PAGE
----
little better. To the surprise of his family, he ordered
hot water into his dressing-room, at half-past five in the
morning ; and, of course, it was thought he was going to
take a journey. He did so ; but when he went out, he
said, " I shall breakfast at half-past eight o'clock."

So the Doctor took a six miles' tour every morning, for
six days. He improved daily ; and though he rode very
awkwardly at first, holding on by the reins, and keeping
his brow bent and his eye intent upon the Norway Cob's
ears, his daily exercise did him a world of good ; and
before the week was out, he began to find himself a
different creature. At the end of the week, he gave John
Tattsall fifty guineas for the Cob ; and a friendship,
founded upon mutual accommodation, subsisted between
them, to the day of their deaths.

So was a horse-dealer made an angel or messenger of
health to the mournful spirit or unstrung nerves of
Doctor Geofl'ery Gambado. He had the honesty to own
it. The Doctor perfectly recovered his right mind and
bodily health ; and, like a wdse man, who well knows
that the same thing which does him good may do others


the same, he took more patients to John Tattsall's livery
stables than he ever sent to the sea side, to Madeira, to
Buxton, or to Margate, Ramsgate, or any other gate
whatsoever. John kept horses to suit all comers and all
customers, and found Doctor Gambado the most grateful
of all, because he always owned that, beneath a good
Providence, he did him great good.

The Doctor's fame rapidly increased with the increase
of his health. He soon became the very first Physician
in nervous complaints. He knew the cause of nervous
degeneracy, — no man better. He recommended Tattsall
to all such patients as he found likely to be benefitted by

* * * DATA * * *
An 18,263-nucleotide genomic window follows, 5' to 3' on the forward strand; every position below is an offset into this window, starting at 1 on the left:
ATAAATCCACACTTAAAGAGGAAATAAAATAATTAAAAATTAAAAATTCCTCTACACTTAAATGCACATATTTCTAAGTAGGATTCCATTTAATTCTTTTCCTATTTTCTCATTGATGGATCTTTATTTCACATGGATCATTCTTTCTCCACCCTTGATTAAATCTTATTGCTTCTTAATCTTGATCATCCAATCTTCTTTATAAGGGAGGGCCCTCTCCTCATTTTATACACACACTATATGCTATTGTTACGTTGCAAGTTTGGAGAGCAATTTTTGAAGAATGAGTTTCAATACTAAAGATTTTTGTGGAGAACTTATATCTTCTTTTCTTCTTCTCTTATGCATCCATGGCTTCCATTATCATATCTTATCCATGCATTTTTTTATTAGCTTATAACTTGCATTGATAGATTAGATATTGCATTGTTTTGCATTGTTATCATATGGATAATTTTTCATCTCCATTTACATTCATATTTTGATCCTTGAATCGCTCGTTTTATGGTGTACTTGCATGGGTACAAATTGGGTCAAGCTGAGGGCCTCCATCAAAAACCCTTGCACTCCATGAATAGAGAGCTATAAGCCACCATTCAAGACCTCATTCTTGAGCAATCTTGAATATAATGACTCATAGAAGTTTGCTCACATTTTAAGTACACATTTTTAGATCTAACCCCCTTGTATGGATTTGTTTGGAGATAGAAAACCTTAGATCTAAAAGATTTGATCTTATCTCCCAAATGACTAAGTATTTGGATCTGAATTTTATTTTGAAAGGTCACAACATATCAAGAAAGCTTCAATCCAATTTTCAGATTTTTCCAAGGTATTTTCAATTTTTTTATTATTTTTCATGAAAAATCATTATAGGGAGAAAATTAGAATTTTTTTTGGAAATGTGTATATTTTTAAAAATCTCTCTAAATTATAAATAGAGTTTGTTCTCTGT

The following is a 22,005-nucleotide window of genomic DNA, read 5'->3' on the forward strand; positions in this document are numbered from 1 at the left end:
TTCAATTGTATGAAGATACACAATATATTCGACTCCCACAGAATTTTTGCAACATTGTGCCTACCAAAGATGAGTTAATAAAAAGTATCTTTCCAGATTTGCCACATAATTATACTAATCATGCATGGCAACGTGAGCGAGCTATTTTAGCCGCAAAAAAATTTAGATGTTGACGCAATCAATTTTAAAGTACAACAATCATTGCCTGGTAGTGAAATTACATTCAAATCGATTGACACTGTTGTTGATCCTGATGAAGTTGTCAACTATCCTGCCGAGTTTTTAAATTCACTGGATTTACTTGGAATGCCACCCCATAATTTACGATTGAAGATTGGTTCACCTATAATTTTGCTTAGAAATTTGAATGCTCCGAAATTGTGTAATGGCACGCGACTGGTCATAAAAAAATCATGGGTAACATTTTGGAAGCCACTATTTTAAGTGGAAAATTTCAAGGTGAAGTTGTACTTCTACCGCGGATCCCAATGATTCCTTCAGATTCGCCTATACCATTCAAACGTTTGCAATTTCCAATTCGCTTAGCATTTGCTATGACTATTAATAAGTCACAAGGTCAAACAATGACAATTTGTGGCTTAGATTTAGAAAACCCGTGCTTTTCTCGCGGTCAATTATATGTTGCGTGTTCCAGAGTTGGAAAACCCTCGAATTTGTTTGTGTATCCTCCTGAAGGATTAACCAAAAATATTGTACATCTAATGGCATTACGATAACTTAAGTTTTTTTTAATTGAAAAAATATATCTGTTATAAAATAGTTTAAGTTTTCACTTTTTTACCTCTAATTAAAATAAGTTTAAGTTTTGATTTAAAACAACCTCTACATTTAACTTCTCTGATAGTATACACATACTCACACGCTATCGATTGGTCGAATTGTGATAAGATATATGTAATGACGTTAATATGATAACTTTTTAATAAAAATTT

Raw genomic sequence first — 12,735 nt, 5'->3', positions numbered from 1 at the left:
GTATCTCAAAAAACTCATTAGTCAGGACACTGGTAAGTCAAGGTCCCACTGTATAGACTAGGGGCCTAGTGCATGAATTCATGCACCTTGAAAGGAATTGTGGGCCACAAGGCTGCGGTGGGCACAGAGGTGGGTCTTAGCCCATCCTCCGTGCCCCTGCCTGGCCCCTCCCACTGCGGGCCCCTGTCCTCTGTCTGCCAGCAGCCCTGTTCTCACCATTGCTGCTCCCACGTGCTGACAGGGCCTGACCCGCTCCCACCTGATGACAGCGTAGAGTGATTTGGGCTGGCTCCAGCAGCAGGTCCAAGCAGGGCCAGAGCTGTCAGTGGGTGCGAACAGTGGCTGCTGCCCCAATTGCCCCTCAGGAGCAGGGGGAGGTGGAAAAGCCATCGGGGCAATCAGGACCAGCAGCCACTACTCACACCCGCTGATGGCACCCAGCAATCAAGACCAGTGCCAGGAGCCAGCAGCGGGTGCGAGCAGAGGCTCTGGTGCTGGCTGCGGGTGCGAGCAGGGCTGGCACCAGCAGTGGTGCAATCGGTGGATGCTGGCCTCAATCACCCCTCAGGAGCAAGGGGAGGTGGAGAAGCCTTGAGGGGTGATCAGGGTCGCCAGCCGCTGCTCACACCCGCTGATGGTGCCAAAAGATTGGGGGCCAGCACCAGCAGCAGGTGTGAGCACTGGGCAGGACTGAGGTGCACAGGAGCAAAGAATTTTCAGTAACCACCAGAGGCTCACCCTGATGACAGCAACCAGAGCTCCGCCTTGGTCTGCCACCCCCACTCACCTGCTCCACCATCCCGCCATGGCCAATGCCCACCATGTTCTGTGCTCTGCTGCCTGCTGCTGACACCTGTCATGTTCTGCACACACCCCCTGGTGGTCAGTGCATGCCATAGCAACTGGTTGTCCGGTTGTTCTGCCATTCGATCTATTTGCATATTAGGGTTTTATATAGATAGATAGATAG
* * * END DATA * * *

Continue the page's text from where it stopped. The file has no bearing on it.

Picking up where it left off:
him ;' and they were not a few. His letters, if they could
be collected, would be found as direct to the point as the
Wellington despatches.

" John, — I want just such a horse as cured me, to cure

an old fool like myself.

Yours, &c. — Gambado."

John, like a well-tutored chemist, understood the
peculiar character of the Doctor's prescriptions, which,
unlike a quack's, were generally written in a plain, legible
hand, without any ad co/ptandam humbug. John had
horses from twenty-five to five-hundred guineas each.

But as the Doctor's fame increased, so, it might be truly


said, the follies of " tiypochondriacism" began to be
exposed. People, and especially those of the Great Faculty,
were jealous of the Doctor's reputation. It is always
a sign of a little mind to be envious, or jealous of another
man's celebrity. Take it for granted, when you hear a
man speak slightingly of another, set that man down, who-
ever he is, for a conceited ass himself, or an ambitious, if
not an envious and wretched man. Better speak nothing,
than speak evil of another ; better correct an evil thought,
than have to repent of an evil act. Some called the
Doctor a mere visionary practitioner, or a mere veterinary
surgeon, or a quack, or anything else. But he kept on
his course. We have selected a few of the strange cases
that came before him a hundred years ago.

What changes in a hundred years \

What fashions, and what dress !
What troubles, woes, and bloody tears,

The world must now confess !

Avoid them all, — seek peace and love,—

Be humble and be wise ;
May this poor book some comfort prove

To friends, and enemies.


A Brother Patient, — How to make the least use of a Horse,

fT was not long before the Doctor received a visit from
an old friend ; one, who had, in younger days, been
a student in the same school, and entered into practice
about the same time. The servant introduced Doctor
Bull, — yes, Doctor John Bull, or, more properly styled,
John Bull, Esq. M.D.— but not F.R.S. No, Doctor Bull
had been more ambitious of practising, than of obtaining
an empty name. He w^as a steady, well-to-do little man,
and never lost a patient from any want of good manners
or attention. He had certainly given much thought to